Content ID

111230

Ohio Farm Boy Wins Bronze at Olympics

Clayton Murphy’s childhood seemed pretty typical for an American farm boy. He played basketball and soccer, showed pigs at the county fair, and helped with chores on his family’s farm in New Paris, Ohio.

That is, until high school when Murphy made the decision to focus his efforts on running. While that decision initially disappointed his father, who is a basketball fan, it proved to be a choice that would forever change Murphy’s life.

On Monday, Murphy won bronze in the 800 meters at the Rio Olympics. He ran his personal best time of 1:42.93, just milliseconds behind the second place runner Taoufik Makhloufi from Algeria (1:42.61) and the defending Olympic gold medalist for the event David Rudisha from Kenya (1:42.15).

This is the first time the U.S. has placed in the 800 since 1992, and it’s the third-fastest time in American history.

Murphy came a long way from running high school track to becoming an elite Olympic medalist. His best 800 time at Tri Villages High School in New Madison, Ohio, was 1:54. He received the necessary training during the past three years with Coach Lee LaBadie at the University of Akron in his home state.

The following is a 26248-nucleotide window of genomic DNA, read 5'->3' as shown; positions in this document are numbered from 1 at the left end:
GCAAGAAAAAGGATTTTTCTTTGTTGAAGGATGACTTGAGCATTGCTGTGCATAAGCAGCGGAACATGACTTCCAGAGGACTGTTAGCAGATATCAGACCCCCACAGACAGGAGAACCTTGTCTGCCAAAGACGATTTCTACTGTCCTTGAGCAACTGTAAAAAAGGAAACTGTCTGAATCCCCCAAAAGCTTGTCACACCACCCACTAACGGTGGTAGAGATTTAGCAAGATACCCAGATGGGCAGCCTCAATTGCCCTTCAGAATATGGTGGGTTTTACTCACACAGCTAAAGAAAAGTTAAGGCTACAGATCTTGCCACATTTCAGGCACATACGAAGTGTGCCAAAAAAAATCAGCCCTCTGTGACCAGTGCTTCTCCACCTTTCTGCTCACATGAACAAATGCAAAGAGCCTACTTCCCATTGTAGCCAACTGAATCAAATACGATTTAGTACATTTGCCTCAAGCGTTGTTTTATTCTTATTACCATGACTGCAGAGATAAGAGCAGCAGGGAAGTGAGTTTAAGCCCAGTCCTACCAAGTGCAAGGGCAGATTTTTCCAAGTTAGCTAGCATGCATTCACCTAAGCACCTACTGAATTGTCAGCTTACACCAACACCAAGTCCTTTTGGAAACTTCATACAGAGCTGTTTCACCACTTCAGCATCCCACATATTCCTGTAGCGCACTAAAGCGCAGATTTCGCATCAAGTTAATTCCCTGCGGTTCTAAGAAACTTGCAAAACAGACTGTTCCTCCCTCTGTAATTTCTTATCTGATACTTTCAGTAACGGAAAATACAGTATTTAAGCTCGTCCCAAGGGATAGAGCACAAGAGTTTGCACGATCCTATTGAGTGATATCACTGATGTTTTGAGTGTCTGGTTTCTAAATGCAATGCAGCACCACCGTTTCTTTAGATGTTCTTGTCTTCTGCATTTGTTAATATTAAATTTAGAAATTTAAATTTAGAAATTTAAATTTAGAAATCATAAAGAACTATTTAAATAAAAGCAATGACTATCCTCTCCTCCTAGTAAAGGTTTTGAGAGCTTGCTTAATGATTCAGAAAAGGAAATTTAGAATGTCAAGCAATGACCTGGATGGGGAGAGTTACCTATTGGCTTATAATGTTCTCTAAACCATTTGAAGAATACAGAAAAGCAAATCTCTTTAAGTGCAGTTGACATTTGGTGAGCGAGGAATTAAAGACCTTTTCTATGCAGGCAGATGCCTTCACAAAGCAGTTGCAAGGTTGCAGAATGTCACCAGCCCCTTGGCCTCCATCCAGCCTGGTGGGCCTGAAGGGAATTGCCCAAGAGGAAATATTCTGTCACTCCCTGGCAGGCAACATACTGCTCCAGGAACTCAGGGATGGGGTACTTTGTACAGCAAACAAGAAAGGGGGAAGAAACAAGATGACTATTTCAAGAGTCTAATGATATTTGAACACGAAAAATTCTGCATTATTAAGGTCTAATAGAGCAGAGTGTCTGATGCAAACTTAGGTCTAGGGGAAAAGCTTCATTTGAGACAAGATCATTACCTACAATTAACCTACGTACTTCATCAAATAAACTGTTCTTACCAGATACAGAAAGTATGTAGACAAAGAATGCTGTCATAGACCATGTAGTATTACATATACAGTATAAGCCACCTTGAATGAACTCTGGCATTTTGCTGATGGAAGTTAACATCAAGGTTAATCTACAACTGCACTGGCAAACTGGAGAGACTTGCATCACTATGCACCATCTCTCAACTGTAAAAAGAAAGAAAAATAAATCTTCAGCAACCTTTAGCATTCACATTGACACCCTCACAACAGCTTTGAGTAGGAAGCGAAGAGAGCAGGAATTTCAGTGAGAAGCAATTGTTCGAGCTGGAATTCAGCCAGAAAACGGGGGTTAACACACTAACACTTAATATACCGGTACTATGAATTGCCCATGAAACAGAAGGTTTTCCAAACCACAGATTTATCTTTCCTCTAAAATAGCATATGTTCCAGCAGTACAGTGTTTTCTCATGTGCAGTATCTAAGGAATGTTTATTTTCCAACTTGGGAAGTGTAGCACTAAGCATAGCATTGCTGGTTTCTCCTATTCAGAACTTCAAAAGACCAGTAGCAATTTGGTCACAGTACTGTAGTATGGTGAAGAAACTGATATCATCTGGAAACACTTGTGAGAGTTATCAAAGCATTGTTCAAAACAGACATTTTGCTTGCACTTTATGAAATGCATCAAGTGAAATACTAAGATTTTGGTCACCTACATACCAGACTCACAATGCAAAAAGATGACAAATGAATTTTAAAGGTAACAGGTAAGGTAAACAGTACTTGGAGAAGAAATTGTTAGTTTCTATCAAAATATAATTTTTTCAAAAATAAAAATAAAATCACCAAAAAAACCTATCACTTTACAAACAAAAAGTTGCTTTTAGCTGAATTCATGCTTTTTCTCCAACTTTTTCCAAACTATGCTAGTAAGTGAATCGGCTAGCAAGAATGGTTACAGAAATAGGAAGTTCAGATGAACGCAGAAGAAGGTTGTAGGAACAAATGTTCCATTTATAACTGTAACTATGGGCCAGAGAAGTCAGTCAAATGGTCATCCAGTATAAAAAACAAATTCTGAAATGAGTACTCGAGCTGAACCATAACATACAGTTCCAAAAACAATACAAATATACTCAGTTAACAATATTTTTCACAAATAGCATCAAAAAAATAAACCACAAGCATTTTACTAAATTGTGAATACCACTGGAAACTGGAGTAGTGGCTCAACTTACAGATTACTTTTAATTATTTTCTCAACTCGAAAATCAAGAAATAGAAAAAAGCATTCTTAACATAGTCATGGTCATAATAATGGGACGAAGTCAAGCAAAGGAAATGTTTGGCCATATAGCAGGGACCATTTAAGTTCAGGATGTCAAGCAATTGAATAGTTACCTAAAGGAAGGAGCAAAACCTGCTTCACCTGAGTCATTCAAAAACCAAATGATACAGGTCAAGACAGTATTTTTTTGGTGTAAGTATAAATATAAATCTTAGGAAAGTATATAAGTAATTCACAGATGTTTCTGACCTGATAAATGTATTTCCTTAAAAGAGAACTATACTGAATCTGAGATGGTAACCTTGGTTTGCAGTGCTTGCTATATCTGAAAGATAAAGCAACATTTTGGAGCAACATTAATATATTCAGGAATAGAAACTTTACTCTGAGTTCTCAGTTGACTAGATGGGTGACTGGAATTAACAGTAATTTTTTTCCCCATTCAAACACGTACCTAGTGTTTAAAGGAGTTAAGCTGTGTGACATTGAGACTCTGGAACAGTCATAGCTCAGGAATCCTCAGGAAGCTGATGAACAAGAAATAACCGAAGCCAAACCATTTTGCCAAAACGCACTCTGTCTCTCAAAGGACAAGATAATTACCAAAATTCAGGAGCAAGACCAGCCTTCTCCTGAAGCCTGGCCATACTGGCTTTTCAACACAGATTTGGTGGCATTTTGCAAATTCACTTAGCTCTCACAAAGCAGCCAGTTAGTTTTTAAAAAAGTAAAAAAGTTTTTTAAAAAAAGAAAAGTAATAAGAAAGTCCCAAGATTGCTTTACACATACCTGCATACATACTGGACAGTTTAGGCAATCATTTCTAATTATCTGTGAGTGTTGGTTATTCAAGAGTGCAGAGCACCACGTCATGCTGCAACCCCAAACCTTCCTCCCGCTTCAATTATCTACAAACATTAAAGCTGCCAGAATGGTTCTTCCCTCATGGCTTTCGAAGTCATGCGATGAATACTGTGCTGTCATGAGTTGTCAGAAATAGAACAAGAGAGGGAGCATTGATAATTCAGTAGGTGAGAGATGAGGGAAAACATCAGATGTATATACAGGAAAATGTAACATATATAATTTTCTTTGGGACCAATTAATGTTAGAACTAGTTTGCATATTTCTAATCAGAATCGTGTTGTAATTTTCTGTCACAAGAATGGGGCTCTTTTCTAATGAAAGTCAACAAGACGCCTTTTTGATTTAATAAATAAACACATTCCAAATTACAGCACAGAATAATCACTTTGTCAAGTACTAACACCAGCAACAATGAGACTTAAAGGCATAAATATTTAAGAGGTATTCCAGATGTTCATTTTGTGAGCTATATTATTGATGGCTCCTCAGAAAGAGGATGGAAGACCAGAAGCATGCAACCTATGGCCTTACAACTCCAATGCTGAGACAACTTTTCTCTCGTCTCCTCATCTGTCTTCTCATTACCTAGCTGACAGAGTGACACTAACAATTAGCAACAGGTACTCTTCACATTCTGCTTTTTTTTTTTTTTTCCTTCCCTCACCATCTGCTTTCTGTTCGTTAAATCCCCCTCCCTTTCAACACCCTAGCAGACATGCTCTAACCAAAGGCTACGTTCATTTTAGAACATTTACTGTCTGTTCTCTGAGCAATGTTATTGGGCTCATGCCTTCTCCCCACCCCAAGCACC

This June after completing his junior year, Murphy left the college, turned pro, and signed a contract with Nike. LaBadie has continued to train Murphy this summer as he prepared for the Olympic trials and finally for the Olympics.

The 21-year-old was excited for the chance to run at the Olympics and just wanted to enjoy the experience.

“I just wanted to have fun with it and enjoy the minute and 40-some seconds I was out on the track,” he said in an interview with Runners World. “Because you never know how many more times you’re going to run on an Olympic track.”

While Murphy has made his name in running, he’s apparently pretty good in the show ring as well.

“Clayton loved to show the pigs,” his father, Mark, said in an interview with Runners World. “And I can tell you, he is just as good a pig salesman as he is a runner.”

Read more about
Loading...

Talk in Marketing

Most Recent Poll

Will you have enough on-farm storage for harvest?

I just want to see the responses
49% (20 votes)
Yes
37% (15 votes)
Maybe, depending on yields
7% (3 votes)
No, it’s going to be a bin-buster
5% (2 votes)
No, I am looking at new bins or temporary storage
2% (1 vote)
Total votes: 41
Thank you for voting.